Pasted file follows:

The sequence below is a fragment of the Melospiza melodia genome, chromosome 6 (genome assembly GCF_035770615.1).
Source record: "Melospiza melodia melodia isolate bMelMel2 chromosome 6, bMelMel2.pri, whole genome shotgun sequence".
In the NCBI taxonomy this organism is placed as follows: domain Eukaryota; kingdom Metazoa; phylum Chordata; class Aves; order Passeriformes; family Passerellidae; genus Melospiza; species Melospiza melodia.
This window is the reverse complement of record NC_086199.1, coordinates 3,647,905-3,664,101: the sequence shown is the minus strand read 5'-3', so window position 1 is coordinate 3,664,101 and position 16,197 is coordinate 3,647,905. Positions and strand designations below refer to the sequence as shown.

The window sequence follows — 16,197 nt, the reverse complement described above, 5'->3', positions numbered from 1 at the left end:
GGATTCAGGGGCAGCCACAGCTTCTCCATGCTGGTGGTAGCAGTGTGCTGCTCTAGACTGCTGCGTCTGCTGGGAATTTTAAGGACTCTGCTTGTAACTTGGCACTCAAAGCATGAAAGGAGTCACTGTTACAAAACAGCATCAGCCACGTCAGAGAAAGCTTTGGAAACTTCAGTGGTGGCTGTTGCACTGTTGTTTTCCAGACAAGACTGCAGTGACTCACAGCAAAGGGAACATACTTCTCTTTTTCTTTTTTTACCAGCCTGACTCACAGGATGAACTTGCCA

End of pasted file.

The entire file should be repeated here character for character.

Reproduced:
The sequence below is a fragment of the Melospiza melodia genome, chromosome 6 (genome assembly GCF_035770615.1).
Source record: "Melospiza melodia melodia isolate bMelMel2 chromosome 6, bMelMel2.pri, whole genome shotgun sequence".
In the NCBI taxonomy this organism is placed as follows: domain Eukaryota; kingdom Metazoa; phylum Chordata; class Aves; order Passeriformes; family Passerellidae; genus Melospiza; species Melospiza melodia.
This window is the reverse complement of record NC_086199.1, coordinates 3,647,905-3,664,101: the sequence shown is the minus strand read 5'-3', so window position 1 is coordinate 3,664,101 and position 16,197 is coordinate 3,647,905. Positions and strand designations below refer to the sequence as shown.

The window sequence follows — 16,197 nt, the reverse complement described above, 5'->3', positions numbered from 1 at the left end:
GGATTCAGGGGCAGCCACAGCTTCTCCATGCTGGTGGTAGCAGTGTGCTGCTCTAGACTGCTGCGTCTGCTGGGAATTTTAAGGACTCTGCTTGTAACTTGGCACTCAAAGCATGAAAGGAGTCACTGTTACAAAACAGCATCAGCCACGTCAGAGAAAGCTTTGGAAACTTCAGTGGTGGCTGTTGCACTGTTGTTTTCCAGACAAGACTGCAGTGACTCACAGCAAAGGGAACATACTTCTCTTTTTCTTTTTTTACCAGCCTGACTCACAGGATGAACTTGCCA